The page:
In a surprising end-of-the-month event, Apple unveiled its new lineup of Apple Silicon chips – the M3, M3 Pro, and M3 Max. They are set to replace their older counterparts, the M2 family, and as such, they come with a number of improvements. According to the Apple event from yesterday, the new lineup uses the latest 3-nanometer technology and a revolutionary next-gen GPU with dynamic caching, which grants the M3 chips a performance boost of 40 percent compared to their M1 counterparts.
On the surface, it seems that Apple is further polishing their Apple Silicon products, improving both their efficiency and power at the same time. However, when we delved a bit deeper, we noticed some interesting details that may paint a slightly different picture.
A shift in the balance
When we looked closer at the specifications of the three upcoming M3 chips, it became apparent that the improvements might be a bit less impressive in practice. While the use of new the technology grants the M3 family better efficiency, the chips themselves have been downgraded in terms of raw power.
The most significant difference can be seen in the chips’ memory bandwidth. The M3 Pro chip has a memory bandwidth of 150GB/s which is 25 percent less compared to the 200GB/s of bandwidth available for the M2 Pro and M1 Pro chips. Admittedly, the improved efficiency of the M3 should make up for this decrease, but it’s nevertheless an unusual decision.
The next thing that drew our attention is the changed ratio of performance versus efficiency cores in the M3 Pro chip. Its predecessor, the M2 Pro, had 8 performance and 4 efficiency cores, for a total of 12. The M3 Pro also has 12 CPU cores, but only 6 of them are performance cores focused, while the other 6 are efficiency-focused. It’s hard to say how this would affect the real-life performance of the chip, especially considering its overall improvement in efficiency, yet it’s another change of which we aren’t necessarily fans.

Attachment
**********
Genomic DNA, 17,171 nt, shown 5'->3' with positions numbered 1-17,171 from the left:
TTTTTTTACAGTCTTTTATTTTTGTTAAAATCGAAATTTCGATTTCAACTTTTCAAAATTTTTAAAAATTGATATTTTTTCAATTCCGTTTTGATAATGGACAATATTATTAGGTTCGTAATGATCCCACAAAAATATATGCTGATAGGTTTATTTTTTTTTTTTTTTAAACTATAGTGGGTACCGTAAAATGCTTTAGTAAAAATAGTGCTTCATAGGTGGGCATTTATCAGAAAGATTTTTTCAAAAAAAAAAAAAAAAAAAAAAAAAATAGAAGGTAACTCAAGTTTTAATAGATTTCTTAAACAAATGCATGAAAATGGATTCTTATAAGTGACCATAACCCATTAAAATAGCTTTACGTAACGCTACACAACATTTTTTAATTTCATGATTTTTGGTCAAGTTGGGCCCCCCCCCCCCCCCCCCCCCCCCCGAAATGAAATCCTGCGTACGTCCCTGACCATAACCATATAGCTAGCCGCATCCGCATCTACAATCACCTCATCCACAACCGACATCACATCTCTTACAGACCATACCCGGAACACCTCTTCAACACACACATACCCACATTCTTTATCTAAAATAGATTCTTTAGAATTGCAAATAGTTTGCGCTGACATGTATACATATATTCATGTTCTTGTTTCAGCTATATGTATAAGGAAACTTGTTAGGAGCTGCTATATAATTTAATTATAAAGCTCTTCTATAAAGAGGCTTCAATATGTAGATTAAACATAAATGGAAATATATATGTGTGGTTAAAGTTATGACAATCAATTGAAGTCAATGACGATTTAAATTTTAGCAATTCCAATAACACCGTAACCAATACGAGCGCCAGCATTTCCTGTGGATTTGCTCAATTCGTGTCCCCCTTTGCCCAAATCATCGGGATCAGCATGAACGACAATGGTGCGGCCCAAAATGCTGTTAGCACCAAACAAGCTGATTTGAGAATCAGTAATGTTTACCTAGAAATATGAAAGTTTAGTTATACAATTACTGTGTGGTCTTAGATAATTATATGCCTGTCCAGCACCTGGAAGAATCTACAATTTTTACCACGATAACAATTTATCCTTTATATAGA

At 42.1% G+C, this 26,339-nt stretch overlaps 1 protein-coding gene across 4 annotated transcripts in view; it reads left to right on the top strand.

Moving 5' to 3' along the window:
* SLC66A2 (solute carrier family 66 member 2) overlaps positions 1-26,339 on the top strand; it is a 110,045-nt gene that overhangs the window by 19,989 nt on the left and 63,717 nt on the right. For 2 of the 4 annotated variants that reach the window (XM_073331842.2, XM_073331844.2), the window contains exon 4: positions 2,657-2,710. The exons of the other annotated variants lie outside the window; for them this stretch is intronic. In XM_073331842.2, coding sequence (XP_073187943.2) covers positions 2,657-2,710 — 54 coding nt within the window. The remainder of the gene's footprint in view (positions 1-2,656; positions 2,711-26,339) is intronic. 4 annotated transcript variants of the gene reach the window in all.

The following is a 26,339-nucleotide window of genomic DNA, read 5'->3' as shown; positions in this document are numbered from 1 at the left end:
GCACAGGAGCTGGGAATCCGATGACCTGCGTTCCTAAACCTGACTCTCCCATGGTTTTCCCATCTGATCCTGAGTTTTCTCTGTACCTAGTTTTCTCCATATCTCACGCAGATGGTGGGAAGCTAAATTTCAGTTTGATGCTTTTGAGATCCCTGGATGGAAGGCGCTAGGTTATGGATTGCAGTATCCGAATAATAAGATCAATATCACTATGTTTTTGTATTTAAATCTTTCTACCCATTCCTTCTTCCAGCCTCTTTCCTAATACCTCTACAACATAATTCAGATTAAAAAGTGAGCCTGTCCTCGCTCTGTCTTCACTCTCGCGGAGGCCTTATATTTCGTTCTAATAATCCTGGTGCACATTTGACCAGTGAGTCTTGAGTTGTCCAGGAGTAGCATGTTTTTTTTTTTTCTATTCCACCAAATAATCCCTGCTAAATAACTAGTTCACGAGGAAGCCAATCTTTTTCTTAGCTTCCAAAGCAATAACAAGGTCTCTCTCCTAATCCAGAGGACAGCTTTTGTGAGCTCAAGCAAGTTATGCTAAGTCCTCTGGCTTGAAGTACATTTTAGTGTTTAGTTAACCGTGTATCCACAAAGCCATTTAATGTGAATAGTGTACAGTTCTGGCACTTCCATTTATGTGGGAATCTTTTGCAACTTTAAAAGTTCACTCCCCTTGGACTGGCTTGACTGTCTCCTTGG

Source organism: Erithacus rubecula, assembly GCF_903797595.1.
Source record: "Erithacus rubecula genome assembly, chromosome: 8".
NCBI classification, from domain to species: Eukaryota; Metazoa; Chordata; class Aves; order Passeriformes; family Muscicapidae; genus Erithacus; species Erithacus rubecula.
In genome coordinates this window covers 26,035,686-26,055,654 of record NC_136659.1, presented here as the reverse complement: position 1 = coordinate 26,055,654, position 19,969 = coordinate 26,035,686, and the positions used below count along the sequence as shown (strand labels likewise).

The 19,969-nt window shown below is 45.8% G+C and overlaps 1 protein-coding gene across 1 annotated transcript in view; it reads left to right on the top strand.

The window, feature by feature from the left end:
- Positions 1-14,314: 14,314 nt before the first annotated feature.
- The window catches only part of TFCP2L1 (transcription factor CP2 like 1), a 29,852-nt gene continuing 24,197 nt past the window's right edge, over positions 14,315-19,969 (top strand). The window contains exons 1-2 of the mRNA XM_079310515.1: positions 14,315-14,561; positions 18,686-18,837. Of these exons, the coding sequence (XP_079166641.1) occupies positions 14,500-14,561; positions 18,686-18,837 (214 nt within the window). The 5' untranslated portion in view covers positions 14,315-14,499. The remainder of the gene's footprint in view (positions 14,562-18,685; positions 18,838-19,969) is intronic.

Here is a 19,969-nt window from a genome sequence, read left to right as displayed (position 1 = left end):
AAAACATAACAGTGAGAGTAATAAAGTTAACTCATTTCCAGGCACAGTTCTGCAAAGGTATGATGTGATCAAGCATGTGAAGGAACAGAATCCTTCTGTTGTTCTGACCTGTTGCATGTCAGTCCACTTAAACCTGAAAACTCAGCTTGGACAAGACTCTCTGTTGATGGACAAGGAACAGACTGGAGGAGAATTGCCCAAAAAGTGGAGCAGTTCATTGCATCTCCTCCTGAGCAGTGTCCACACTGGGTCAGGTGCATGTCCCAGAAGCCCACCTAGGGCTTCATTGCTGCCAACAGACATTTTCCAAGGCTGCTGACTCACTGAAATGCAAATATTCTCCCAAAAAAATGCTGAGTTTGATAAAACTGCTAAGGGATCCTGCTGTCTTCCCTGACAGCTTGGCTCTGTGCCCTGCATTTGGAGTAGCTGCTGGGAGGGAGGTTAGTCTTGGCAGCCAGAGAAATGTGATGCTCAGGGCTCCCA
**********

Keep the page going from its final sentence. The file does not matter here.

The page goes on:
Thirdly, the upgrade from M2 Pro to M3 Pro also seems to have lost a GPU core somewhere along the way. The M2 Pro chip features 19 GPU cores, whereas the new M3 model has only 18. Admittedly, not a huge difference, especially considering that Apple promises a much better use of GPU resources with its Dynamic Caching technology, but it’s still another thing that caught our attention.
Gaming on M3 Macs?
Yes, yes, Macs aren’t gaming machines… yet. In recent years, it seems that slowly, but steadily, the idea of Mac gaming has started to sound a bit less absurd and a bit more plausible. The highly-efficient architecture of the Apple Silicon chips is one of the reasons for this and, according to Apple, the M3 family will be even better at handling complex 3d animations and other graphically-demanding tasks.
As mentioned, the M3 GPUs will use a Dynamic Caching technology that will make much better use of the chip’s resources, thus improving its overall performance when running GPU-intensive apps and games.
Additionally, the M3 chips will also have hardware-accelerated mesh shading for improved geometry processing and hardware-accelerated ray-tracing for more realistic reflections and shadows.
All of these new improvements lead us to think that the M3 chip might be even better-suited for running games on a Mac despite the decreased memory bandwidth and fewer performance and GPU cores. However, this is where the main issue with Mac gaming rears its head once more and that is the lack of macOS support for most games. There are many reasons why this problem exists despite the ability of Apple Silicon machines to meet the requirements of even the most demanding modern games.
Unfortunately, until this issue is resolved, and more games start getting ported to macOS, we won’t be able to fully utilized the hardware power and efficiency of the M3 family of chips for gaming purposes. That said, with the rise of cloud gaming and the Game Porting Toolkit as viable alternative methods for gaming on Mac, there’s certainly no shortage of ways to enjoy your favorite titles on an Apple computer. Interested in a particular title to play on your Mac? Just check our other articles, and you’ll most likely find information about the ways you can do that!